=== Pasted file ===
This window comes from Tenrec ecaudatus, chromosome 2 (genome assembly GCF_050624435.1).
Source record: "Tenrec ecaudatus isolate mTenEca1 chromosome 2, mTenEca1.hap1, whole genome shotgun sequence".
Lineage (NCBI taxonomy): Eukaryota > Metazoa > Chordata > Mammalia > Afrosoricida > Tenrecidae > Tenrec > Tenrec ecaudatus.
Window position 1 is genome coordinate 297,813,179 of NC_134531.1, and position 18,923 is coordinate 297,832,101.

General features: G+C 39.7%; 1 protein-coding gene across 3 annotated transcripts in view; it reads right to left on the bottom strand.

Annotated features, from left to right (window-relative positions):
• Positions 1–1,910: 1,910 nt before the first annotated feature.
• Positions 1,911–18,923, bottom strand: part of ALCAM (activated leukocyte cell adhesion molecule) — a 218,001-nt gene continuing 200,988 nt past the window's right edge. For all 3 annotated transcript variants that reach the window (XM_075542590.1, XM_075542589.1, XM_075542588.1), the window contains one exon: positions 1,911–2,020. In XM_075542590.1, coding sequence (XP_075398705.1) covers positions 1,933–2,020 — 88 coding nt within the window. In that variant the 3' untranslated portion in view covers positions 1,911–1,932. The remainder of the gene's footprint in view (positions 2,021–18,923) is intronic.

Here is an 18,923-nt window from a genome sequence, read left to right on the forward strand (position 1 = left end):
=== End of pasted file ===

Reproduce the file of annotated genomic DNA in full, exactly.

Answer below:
This window comes from Tenrec ecaudatus, chromosome 2 (genome assembly GCF_050624435.1).
Source record: "Tenrec ecaudatus isolate mTenEca1 chromosome 2, mTenEca1.hap1, whole genome shotgun sequence".
Lineage (NCBI taxonomy): Eukaryota > Metazoa > Chordata > Mammalia > Afrosoricida > Tenrecidae > Tenrec > Tenrec ecaudatus.
Window position 1 is genome coordinate 297,813,179 of NC_134531.1, and position 18,923 is coordinate 297,832,101.

General features: G+C 39.7%; 1 protein-coding gene across 3 annotated transcripts in view; it reads right to left on the bottom strand.

Annotated features, from left to right (window-relative positions):
• Positions 1–1,910: 1,910 nt before the first annotated feature.
• Positions 1,911–18,923, bottom strand: part of ALCAM (activated leukocyte cell adhesion molecule) — a 218,001-nt gene continuing 200,988 nt past the window's right edge. For all 3 annotated transcript variants that reach the window (XM_075542590.1, XM_075542589.1, XM_075542588.1), the window contains one exon: positions 1,911–2,020. In XM_075542590.1, coding sequence (XP_075398705.1) covers positions 1,933–2,020 — 88 coding nt within the window. In that variant the 3' untranslated portion in view covers positions 1,911–1,932. The remainder of the gene's footprint in view (positions 2,021–18,923) is intronic.

Here is an 18,923-nt window from a genome sequence, read left to right on the forward strand (position 1 = left end):